Test-Time Prompt Tuning for Zero-shot Generalization in Vision-Language Models

Manli Shu1, Weili Nie2, De-An Huang2, Zhiding Yu2,

Tom Goldstein1, Anima Anandkumar2,3, Chaowei Xiao2,4

1 University of Maryland, 2 NVIDIA, 3 Caltech, 4 Arizona State University

paper   code

Test-time Prompt Tuning (TPT) for image classification.

Abstract: Pre-trained vision-language models (e.g., CLIP) have shown impressive zero-shot generalization in various downstream tasks with properly designed text prompts. Instead of relying on hand-engineered prompts, recent works learn prompts using training data from downstream tasks, but this can be expensive and hard to generalize to new tasks and distributions. To this end, we propose test-time prompt tuning (TPT) as the first prompt tuning method that can learn adaptive prompts on the fly with a single test sample. TPT optimizes the prompt by minimizing the entropy with confidence selection so that the model has consistent predictions across different augmented views of each test sample. In the setting of evaluating natural distribution shifts, TPT improves the zero-shot top-1 accuracy of CLIP by 3.6% on average, even surpassing previous prompt tuning approaches that additionally require task-specific training data. In the setting of evaluating across-dataset generalization with unseen categories, TPT performs on par with the state-of-the-art approach that uses training data.

Test-time Prompt Tuning

TPT tunes adaptive prompts on the fly with a single test sample. The tuned prompt is adapted to each task on each specific test sample. TPT retains the zero-shot generalization setting since no additional training data or annotations are used.

We explore TPT on two downstream tasks: image classification and context-dependent visual reasoning. For each downstream task, we design a customized test-time tuning strategy that fits the nature of the task.

For the downstream task of image classification, TPT optimizes the prompt to encourage consistent predictions across augmented views of the same test image by minimizing the marginal entropy. In addition, we introduce confidence selection to filter out noisy augmentations.

Test-time Prompt Tuning (TPT) for image classification.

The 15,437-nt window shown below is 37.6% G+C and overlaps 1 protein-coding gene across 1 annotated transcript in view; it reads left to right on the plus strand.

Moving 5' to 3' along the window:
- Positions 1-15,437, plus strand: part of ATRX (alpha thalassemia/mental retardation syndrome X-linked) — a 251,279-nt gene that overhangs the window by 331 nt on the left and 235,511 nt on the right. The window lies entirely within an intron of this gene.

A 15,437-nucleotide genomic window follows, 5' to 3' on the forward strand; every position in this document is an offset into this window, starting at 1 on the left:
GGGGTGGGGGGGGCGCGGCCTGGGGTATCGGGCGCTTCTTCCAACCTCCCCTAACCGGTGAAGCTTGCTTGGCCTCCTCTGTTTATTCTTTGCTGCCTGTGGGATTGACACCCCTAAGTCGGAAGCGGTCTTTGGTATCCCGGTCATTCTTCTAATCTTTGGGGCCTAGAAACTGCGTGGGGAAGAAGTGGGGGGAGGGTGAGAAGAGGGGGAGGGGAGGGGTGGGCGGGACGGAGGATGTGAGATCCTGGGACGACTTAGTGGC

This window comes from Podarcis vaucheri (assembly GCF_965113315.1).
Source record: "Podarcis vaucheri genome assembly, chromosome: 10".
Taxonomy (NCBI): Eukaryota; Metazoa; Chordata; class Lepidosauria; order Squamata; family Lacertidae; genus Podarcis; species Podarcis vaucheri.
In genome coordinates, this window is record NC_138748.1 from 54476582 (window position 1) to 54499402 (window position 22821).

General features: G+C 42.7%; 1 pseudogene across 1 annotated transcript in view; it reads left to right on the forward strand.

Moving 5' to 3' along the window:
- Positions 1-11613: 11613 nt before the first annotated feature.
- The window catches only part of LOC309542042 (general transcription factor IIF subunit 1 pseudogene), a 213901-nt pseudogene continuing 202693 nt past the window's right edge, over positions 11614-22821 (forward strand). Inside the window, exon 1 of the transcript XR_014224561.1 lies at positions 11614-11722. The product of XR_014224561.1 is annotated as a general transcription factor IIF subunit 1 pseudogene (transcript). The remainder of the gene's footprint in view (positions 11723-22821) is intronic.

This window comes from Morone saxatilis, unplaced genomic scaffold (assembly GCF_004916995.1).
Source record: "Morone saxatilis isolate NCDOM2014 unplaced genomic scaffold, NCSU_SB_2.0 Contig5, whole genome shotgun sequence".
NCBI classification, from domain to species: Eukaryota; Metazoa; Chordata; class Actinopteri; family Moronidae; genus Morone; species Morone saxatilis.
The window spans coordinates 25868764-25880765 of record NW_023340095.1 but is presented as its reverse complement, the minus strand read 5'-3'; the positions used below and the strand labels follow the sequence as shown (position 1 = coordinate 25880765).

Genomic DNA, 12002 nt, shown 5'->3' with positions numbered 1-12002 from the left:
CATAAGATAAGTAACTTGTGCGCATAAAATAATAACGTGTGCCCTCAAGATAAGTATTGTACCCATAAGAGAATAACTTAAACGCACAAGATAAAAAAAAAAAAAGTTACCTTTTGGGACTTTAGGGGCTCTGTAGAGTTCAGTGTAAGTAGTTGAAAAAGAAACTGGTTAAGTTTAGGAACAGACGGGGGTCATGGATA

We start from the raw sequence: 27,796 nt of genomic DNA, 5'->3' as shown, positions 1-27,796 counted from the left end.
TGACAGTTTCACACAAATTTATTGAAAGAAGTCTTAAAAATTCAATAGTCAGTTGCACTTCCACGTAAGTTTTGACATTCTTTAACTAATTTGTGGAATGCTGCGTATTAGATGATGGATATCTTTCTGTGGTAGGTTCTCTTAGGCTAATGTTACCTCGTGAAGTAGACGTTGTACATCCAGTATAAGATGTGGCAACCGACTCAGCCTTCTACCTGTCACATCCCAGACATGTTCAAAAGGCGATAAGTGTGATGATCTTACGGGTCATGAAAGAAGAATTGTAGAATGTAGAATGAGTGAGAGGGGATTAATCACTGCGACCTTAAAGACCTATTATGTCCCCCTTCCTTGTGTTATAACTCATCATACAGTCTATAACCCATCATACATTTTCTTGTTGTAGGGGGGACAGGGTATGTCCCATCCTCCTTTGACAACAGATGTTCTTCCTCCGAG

For context-dependent visual reasoning on Bongard-HOI benchmark, a test sample contains two sets of support images (i.e., context) and a query image for evaluation. On this task, TPT tunes both the prompt and class tokens to learn the context and differentiate between the two support sets.

Test-time Prompt Tuning (TPT) for context-dependent visual reasoning (Bongard-HOI).

We summarize existing prompt tuning methods for CLIP, and compare the differences between TPT and existing methods.

Prompt Type Learnable No training data Input-adaptive
TPT (ours)


Below are the main results from our paper. To learn more about the datasets and baselines, we refer readers to Section 4 of our paper.

Generalization to Natural Distribution Shifts

Compared to existing prompt tuning methods that requires training data, TPT generalizes better to data distribution shifts. Note that among the methods in the table below, CoOp and CoCoOp are tuned on ImageNet using 16-shot training data per category. Baseline CLIP, prompt ensemble and TPT (ours) do not require training data.

Method ImageNet(IN) IN-A IN-V2 IN-R IN-Sketch Average OOD Average
CLIP-RN50 58.16 21.83 51.41 56.15 33.37 44.18 40.69
Ensembled prompt 59.81 23.24 52.91 60.72 35.48 46.43 43.09
CoOp 63.33 23.06 55.40 56.60 34.67 46.61 42.43
CoCoOp 62.81 23.32 55.72 57.74 34.48 46.81 42.82
TPT (ours) 60.74 26.67 54.7 59.11 35.09 47.26 43.89
TPT + CoOp 64.73 30.32 57.83 58.99 35.86 49.55 45.75
TPT + CoCoOp 62.93 27.40 56.60 59.88 35.43 48.45 44.83

Cross-Datasets Generalization

In each matrix $A$, $A_{i, j}$ is the normalized relative improvement on the $j_{th}$ dataset of using the prompt tuned on the $i$-th dataset. The value $A_{i, j}$ stands for how well a method trained on a source dataset $i$ performs on a target dataset $j$, in comparison with a zero-shot CLIP baseline (using a hand-crafted prompt). Thus, the higher, the better. The last row is the performance of TPT, which is not tuned on any source dataset. The last column summarizes the average improvement over 10 datasets, measuring the overall generalization ability across the 10 datasets.

Cross-dataset improvement normalized by the zero-shot baseline performance.

Context-dependent Visual Reasoning on Bongard-HOI

we follow the setup in Jiang et al, and compare TPT with previous methods on 4 test splits of Bongard-HOI respectively. In Bongard-HOI, test images are split into four sets by their overlap in the HOI concept with the training data: whether the action $a$ or the object $o$ has appeared in the training data. Note that our CLIP-based TPT is not trained on the training split of Bongard-HOI, and thus the definition of the four splits is not strictly applicable to TPT.

Method Test Splits Average
seen act., seen obj. unseen act., seen obj. seen act., unseen obj. unseen act., unseen obj.
CNN-baseline 50.03 49.89 49.77 50.01 49.92
Meta-baseline 58.82 58.75 58.56 57.04 58.30
HOITrans 59.50 64.38 63.10 62.87 62.46
TPT (w/ CLIP-RN50) 66.39 68.50 65.98 65.48 66.59

In the table above, CNN and Meta baselines are implemented based on a ResNet-50 (RN50). “*” denotes that the method uses ground truth HOI bounding boxes to assist the inference.


If you find our work useful, please consider citing:

  author    = {Manli, Shu and Weili, Nie and De-An, Huang and Zhiding, Yu and Tom, Goldstein and Anima, Anandkumar and Chaowei, Xiao},
  title     = {Test-Time Prompt Tuning for Zero-shot Generalization in Vision-Language Models},
  booktitle = {NeurIPS},
  year      = {2022},


For any questions, please contact Manli Shu (manlis@cs.umd.edu).